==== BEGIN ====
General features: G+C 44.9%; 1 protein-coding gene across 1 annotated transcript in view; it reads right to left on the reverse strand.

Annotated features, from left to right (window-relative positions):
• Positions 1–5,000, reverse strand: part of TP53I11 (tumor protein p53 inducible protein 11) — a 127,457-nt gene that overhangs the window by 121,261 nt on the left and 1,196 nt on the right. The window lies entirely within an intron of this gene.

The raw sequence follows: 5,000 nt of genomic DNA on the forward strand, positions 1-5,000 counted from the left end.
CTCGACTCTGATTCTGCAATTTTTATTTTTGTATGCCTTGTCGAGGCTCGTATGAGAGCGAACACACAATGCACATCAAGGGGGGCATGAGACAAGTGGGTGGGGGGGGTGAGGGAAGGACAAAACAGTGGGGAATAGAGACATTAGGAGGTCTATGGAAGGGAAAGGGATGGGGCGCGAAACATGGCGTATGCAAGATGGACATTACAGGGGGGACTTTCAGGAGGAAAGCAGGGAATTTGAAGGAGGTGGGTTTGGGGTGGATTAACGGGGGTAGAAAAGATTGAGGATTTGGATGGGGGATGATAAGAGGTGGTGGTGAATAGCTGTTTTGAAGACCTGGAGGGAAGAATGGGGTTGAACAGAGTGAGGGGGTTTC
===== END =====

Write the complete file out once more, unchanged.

General features: G+C 44.9%; 1 protein-coding gene across 1 annotated transcript in view; it reads right to left on the reverse strand.

Annotated features, from left to right (window-relative positions):
• Positions 1–5,000, reverse strand: part of TP53I11 (tumor protein p53 inducible protein 11) — a 127,457-nt gene that overhangs the window by 121,261 nt on the left and 1,196 nt on the right. The window lies entirely within an intron of this gene.

The raw sequence follows: 5,000 nt of genomic DNA on the forward strand, positions 1-5,000 counted from the left end.
CTCGACTCTGATTCTGCAATTTTTATTTTTGTATGCCTTGTCGAGGCTCGTATGAGAGCGAACACACAATGCACATCAAGGGGGGCATGAGACAAGTGGGTGGGGGGGGTGAGGGAAGGACAAAACAGTGGGGAATAGAGACATTAGGAGGTCTATGGAAGGGAAAGGGATGGGGCGCGAAACATGGCGTATGCAAGATGGACATTACAGGGGGGACTTTCAGGAGGAAAGCAGGGAATTTGAAGGAGGTGGGTTTGGGGTGGATTAACGGGGGTAGAAAAGATTGAGGATTTGGATGGGGGATGATAAGAGGTGGTGGTGAATAGCTGTTTTGAAGACCTGGAGGGAAGAATGGGGTTGAACAGAGTGAGGGGGTTTC